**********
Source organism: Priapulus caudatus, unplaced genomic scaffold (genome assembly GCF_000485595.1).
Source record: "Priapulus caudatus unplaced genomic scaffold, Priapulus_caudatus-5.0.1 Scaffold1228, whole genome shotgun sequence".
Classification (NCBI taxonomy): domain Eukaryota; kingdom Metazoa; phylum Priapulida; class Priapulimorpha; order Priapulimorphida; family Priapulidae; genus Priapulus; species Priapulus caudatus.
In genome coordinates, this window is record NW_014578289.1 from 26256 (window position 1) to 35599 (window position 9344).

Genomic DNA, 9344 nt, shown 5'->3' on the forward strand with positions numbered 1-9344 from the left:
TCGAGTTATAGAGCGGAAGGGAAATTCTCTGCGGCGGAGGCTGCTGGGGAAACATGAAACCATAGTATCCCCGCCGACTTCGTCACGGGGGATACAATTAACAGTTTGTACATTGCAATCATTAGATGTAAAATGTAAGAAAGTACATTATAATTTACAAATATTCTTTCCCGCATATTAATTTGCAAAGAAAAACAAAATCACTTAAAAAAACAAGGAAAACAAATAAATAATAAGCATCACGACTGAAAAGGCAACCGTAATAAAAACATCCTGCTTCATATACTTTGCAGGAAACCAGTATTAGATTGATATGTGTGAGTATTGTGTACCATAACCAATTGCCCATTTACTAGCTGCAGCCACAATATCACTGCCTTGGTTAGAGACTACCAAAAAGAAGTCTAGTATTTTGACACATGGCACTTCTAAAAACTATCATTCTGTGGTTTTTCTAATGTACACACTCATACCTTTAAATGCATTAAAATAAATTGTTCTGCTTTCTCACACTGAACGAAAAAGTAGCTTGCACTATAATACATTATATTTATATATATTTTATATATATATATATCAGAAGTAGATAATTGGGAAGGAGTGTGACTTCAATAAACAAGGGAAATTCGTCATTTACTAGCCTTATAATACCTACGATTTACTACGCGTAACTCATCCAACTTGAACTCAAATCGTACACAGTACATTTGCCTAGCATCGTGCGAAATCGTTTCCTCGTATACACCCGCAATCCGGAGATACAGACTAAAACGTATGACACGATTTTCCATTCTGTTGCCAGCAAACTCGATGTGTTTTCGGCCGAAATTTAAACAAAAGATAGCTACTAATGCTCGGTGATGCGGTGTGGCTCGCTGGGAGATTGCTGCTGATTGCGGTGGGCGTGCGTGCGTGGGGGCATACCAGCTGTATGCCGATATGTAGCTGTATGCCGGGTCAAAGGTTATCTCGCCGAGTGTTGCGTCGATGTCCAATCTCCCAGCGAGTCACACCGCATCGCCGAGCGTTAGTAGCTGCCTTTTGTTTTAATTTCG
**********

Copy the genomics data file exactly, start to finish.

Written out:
Source organism: Priapulus caudatus, unplaced genomic scaffold (genome assembly GCF_000485595.1).
Source record: "Priapulus caudatus unplaced genomic scaffold, Priapulus_caudatus-5.0.1 Scaffold1228, whole genome shotgun sequence".
Classification (NCBI taxonomy): domain Eukaryota; kingdom Metazoa; phylum Priapulida; class Priapulimorpha; order Priapulimorphida; family Priapulidae; genus Priapulus; species Priapulus caudatus.
In genome coordinates, this window is record NW_014578289.1 from 26256 (window position 1) to 35599 (window position 9344).

Genomic DNA, 9344 nt, shown 5'->3' on the forward strand with positions numbered 1-9344 from the left:
TCGAGTTATAGAGCGGAAGGGAAATTCTCTGCGGCGGAGGCTGCTGGGGAAACATGAAACCATAGTATCCCCGCCGACTTCGTCACGGGGGATACAATTAACAGTTTGTACATTGCAATCATTAGATGTAAAATGTAAGAAAGTACATTATAATTTACAAATATTCTTTCCCGCATATTAATTTGCAAAGAAAAACAAAATCACTTAAAAAAACAAGGAAAACAAATAAATAATAAGCATCACGACTGAAAAGGCAACCGTAATAAAAACATCCTGCTTCATATACTTTGCAGGAAACCAGTATTAGATTGATATGTGTGAGTATTGTGTACCATAACCAATTGCCCATTTACTAGCTGCAGCCACAATATCACTGCCTTGGTTAGAGACTACCAAAAAGAAGTCTAGTATTTTGACACATGGCACTTCTAAAAACTATCATTCTGTGGTTTTTCTAATGTACACACTCATACCTTTAAATGCATTAAAATAAATTGTTCTGCTTTCTCACACTGAACGAAAAAGTAGCTTGCACTATAATACATTATATTTATATATATTTTATATATATATATATCAGAAGTAGATAATTGGGAAGGAGTGTGACTTCAATAAACAAGGGAAATTCGTCATTTACTAGCCTTATAATACCTACGATTTACTACGCGTAACTCATCCAACTTGAACTCAAATCGTACACAGTACATTTGCCTAGCATCGTGCGAAATCGTTTCCTCGTATACACCCGCAATCCGGAGATACAGACTAAAACGTATGACACGATTTTCCATTCTGTTGCCAGCAAACTCGATGTGTTTTCGGCCGAAATTTAAACAAAAGATAGCTACTAATGCTCGGTGATGCGGTGTGGCTCGCTGGGAGATTGCTGCTGATTGCGGTGGGCGTGCGTGCGTGGGGGCATACCAGCTGTATGCCGATATGTAGCTGTATGCCGGGTCAAAGGTTATCTCGCCGAGTGTTGCGTCGATGTCCAATCTCCCAGCGAGTCACACCGCATCGCCGAGCGTTAGTAGCTGCCTTTTGTTTTAATTTCG